She went away and wrote to Macleod; but she did not wholly explain her position. She only begged once more for time to consider her own feelings. It would be better that he should not come just now to London. And if she were convinced, after honest and earnest questioning of herself, that she had not the courage and strength of mind necessary for the great change in her life she had proposed, would it not be better for his happiness and hers that the confession should be made?
Macleod did not answer that letter, and she grew alarmed. Several days elapsed. One afternoon, coming home from rehearsal, she saw a card lying on the tray on the hall-table.
“Papa,” said she, with her face somewhat paler than usual, “Sir Keith Macleod is in London!”
She was alone in the drawing-room. She heard the bell ring, and the sound of some one being let in by the front door. Then there was a man’s step in the passage outside. The craven heart grew still with dread.
But it was with a great gentleness that he came forward to her, and took both of her trembling hands, and said,—
“Gerty, you do not think that I have come to be angry with you—not that!”
He could not but see with those anxious, pained, tender eyes of his that she was very pale; and her heart was now beating so fast—after the first shock of fright—that for a second or two she could not answer him. She withdrew her hands. And all this time he was regarding her face with an eager, wistful intensity.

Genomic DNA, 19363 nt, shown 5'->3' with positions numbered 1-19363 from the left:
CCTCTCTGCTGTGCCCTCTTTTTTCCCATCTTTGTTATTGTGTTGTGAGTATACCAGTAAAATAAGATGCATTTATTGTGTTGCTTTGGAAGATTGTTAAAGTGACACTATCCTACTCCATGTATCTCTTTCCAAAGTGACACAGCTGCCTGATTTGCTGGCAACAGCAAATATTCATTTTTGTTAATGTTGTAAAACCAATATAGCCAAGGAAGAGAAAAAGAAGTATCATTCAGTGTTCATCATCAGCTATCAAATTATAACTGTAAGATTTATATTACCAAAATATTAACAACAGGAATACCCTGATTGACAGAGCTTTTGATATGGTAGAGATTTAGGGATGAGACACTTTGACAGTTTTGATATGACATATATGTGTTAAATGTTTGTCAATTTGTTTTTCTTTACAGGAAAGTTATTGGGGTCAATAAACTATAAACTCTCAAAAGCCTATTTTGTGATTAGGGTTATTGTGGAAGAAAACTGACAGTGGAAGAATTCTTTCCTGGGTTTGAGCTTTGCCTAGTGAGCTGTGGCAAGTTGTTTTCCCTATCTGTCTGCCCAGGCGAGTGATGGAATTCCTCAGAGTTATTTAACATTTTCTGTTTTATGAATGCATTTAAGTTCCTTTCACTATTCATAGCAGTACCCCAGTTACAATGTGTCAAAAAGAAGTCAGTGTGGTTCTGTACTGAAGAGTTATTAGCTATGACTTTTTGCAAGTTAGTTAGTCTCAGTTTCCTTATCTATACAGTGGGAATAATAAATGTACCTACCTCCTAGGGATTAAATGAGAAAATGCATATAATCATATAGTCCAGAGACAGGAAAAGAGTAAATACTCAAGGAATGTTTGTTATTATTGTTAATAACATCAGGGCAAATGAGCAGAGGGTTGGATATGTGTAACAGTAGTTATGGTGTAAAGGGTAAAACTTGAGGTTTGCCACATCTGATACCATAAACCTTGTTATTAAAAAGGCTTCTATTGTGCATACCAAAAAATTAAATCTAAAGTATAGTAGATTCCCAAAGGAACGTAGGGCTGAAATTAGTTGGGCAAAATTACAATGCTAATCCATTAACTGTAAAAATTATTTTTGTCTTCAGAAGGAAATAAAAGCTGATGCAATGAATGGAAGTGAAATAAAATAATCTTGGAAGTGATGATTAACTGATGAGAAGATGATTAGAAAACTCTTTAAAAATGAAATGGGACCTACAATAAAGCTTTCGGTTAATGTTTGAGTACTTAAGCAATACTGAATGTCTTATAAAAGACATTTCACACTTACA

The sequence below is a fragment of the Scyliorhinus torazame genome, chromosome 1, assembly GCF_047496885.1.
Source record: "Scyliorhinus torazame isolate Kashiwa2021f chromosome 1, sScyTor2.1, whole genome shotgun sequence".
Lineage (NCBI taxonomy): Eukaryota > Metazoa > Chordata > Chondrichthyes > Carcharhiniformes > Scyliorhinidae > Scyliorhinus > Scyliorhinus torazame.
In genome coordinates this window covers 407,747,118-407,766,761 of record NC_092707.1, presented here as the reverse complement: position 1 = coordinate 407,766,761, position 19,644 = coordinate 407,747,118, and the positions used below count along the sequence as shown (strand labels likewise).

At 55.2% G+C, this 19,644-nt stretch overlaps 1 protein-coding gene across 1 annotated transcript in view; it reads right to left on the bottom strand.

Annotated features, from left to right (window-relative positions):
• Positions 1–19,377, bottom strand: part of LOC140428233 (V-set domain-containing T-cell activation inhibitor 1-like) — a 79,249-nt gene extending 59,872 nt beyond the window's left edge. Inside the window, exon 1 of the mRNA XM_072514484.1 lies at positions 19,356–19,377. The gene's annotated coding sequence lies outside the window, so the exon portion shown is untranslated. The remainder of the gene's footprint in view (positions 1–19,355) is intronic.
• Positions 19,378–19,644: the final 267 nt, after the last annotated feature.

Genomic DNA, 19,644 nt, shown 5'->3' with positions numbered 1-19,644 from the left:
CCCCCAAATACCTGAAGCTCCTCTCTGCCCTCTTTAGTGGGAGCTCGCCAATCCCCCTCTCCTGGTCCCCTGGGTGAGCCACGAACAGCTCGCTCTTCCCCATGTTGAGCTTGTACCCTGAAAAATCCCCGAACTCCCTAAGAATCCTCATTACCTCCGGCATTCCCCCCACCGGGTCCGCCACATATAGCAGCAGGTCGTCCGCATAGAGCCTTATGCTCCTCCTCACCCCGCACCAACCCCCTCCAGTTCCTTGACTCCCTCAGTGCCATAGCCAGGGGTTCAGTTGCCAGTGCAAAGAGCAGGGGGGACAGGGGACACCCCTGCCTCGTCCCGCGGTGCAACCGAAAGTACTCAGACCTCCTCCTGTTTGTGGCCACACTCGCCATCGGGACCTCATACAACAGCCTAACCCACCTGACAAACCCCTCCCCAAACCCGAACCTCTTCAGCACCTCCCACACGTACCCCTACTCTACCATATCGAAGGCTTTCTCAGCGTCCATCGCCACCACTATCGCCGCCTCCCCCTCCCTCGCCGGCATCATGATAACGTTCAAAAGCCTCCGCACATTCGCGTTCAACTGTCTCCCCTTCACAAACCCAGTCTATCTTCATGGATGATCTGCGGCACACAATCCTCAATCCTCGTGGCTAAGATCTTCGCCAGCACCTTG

“It is—so strange—for me to see you again,” said he, almost in a bewildered way. “The days have been very long without you—I had almost forgotten what you were like. And now—and now—oh, Gerty, you are not angry with me for troubling you?”
She withdrew a step and sat down.
“There is a chair,” said she. He did not seem to understand what she meant. He was trying to read her thoughts in her eyes, in her manner, in the pale face; and his earnest gaze did not leave her for a moment.
“I know you must be greatly troubled and worried, Gerty; and—and I tried not to come; but your last letter was like the end of the world for me. I thought everything might go then. But then I said, ’Are you a man, and to be cast down by that? She is bewildered by some passing doubt; her mind is sick for the moment; you must go to her, and recall her, and awake her to herself; and you will see her laugh again!’ And so I am here, Gerty; and if I am troubling you at a bad time—well, it is only for a moment or two; and you will not mind that? You and I are so different, Gerty! You are all-perfect. You do not want the sympathy of any one. You are satisfied with your own thinkings; you are a world to yourself. But I cannot live without being in sympathy with you. It is a craving—it is like a fire—Well, I did not come here to talk about myself.”